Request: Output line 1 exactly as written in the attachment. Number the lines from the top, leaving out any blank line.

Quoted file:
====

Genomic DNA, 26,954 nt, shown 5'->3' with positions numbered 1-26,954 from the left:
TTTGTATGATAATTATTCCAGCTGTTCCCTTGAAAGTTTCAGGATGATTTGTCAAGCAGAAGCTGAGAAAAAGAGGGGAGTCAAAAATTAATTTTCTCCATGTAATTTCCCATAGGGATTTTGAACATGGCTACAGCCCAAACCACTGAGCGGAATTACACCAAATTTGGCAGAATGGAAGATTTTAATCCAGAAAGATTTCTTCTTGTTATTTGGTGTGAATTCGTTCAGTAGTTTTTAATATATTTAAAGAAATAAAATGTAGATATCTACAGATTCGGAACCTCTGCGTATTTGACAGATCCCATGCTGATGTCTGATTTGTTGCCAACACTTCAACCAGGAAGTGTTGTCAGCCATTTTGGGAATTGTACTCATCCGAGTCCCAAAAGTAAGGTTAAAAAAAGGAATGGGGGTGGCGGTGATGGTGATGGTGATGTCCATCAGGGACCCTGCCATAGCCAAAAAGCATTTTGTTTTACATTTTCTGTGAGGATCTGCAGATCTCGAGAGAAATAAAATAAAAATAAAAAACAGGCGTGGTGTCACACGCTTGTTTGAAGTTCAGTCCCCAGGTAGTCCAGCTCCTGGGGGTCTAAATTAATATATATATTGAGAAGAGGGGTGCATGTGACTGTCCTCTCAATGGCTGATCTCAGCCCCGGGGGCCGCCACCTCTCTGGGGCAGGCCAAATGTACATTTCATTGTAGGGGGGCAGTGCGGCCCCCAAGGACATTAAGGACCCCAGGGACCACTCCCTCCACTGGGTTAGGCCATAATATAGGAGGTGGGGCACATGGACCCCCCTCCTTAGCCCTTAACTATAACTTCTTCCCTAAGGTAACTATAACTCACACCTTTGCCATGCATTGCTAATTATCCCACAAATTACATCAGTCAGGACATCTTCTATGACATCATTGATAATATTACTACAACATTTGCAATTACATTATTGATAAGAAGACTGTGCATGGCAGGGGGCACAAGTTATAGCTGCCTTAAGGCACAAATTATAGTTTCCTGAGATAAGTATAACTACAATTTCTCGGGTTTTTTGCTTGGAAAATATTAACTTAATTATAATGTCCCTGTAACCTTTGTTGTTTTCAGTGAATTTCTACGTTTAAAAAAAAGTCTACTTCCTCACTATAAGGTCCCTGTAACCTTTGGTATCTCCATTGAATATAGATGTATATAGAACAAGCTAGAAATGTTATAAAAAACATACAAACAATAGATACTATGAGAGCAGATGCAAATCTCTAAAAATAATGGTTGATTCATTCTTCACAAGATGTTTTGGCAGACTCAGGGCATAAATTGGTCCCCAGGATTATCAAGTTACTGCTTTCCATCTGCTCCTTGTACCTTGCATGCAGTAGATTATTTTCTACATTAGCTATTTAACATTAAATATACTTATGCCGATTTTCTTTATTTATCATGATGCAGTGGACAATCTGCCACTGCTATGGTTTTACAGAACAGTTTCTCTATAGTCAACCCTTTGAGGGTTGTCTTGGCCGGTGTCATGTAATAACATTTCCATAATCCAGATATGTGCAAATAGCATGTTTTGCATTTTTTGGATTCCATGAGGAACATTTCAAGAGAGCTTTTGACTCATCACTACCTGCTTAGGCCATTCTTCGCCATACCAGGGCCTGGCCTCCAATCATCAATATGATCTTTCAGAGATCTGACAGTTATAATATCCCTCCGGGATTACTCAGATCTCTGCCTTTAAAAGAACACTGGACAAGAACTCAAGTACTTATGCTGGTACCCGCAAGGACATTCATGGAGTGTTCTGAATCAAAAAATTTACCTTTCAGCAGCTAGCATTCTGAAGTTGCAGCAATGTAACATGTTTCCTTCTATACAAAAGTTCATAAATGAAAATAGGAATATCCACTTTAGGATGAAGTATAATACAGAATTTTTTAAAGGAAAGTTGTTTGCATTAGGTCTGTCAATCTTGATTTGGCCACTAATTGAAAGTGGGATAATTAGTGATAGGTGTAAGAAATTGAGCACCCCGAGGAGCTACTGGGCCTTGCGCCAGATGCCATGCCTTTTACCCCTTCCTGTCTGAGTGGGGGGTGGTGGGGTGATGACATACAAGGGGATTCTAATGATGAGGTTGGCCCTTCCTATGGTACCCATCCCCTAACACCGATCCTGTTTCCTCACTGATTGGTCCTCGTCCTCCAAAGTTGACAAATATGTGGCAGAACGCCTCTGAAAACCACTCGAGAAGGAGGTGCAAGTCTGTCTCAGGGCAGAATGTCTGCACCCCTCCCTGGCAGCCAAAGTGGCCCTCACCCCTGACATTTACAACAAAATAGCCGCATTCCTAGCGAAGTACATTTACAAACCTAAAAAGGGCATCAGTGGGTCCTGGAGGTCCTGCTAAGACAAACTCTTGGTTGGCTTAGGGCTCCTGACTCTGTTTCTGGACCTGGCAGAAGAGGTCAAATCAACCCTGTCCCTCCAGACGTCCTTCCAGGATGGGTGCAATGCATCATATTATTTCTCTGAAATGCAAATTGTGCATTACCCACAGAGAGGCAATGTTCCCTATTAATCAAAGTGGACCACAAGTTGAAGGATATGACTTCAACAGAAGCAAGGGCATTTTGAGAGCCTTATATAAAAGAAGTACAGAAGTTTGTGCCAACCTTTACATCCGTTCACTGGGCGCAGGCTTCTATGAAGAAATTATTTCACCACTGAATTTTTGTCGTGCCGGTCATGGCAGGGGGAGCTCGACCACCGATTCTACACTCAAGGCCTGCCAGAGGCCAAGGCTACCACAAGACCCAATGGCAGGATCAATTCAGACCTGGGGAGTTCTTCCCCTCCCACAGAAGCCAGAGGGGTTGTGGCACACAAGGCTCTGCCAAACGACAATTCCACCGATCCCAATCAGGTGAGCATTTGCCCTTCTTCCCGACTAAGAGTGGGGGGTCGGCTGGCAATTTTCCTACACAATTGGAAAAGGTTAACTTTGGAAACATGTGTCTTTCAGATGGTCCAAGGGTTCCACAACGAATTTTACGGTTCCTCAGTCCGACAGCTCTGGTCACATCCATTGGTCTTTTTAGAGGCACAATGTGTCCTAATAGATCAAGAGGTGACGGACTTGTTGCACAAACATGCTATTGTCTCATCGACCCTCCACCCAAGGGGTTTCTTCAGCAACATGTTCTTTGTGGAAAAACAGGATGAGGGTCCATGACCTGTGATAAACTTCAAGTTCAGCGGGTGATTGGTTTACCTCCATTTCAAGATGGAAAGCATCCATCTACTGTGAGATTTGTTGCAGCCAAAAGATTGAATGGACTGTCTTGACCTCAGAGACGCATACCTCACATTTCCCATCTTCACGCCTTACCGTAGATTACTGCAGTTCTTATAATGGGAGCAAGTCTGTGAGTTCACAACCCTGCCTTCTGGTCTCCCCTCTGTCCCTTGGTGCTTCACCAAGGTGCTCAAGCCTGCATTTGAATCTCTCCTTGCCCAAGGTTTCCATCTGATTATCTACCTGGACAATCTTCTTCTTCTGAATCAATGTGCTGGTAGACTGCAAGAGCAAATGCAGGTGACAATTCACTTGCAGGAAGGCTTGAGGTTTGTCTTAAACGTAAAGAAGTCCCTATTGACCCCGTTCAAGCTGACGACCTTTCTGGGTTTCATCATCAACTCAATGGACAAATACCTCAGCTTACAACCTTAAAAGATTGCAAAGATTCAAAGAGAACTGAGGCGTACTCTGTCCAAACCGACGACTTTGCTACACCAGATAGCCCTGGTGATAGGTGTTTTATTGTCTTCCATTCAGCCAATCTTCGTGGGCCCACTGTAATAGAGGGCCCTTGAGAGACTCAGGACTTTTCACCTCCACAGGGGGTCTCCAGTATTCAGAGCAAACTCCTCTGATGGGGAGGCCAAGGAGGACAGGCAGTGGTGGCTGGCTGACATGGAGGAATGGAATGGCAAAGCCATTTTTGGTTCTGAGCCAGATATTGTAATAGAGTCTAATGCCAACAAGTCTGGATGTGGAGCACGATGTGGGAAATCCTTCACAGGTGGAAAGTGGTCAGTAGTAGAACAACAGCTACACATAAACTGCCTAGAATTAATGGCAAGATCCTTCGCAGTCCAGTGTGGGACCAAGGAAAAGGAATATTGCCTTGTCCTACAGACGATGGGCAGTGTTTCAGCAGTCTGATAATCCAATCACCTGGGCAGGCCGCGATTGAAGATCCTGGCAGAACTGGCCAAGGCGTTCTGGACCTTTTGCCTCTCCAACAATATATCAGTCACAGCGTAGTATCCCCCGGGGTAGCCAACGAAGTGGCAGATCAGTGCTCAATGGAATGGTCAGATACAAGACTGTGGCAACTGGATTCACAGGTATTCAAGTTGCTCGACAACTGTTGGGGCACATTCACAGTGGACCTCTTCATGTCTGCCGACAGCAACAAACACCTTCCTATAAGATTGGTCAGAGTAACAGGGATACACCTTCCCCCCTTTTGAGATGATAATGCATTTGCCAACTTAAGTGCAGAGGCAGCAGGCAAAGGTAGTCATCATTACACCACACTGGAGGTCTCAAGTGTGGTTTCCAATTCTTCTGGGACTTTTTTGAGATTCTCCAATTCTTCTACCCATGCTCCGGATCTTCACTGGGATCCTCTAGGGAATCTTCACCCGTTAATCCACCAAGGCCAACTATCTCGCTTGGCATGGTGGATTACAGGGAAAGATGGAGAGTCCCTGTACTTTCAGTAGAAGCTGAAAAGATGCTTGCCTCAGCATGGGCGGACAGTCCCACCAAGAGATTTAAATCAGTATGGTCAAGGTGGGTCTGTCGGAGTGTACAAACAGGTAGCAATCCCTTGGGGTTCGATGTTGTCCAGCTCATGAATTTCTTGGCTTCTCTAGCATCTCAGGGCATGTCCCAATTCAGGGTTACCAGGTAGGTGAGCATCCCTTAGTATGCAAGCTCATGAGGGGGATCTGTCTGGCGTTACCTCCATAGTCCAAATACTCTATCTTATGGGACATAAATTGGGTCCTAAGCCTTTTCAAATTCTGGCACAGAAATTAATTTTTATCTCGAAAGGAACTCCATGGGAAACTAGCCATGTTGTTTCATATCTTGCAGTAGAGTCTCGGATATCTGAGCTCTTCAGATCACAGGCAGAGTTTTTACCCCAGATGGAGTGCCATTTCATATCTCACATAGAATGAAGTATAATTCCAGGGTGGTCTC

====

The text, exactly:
Genomic DNA, 26,954 nt, shown 5'->3' with positions numbered 1-26,954 from the left: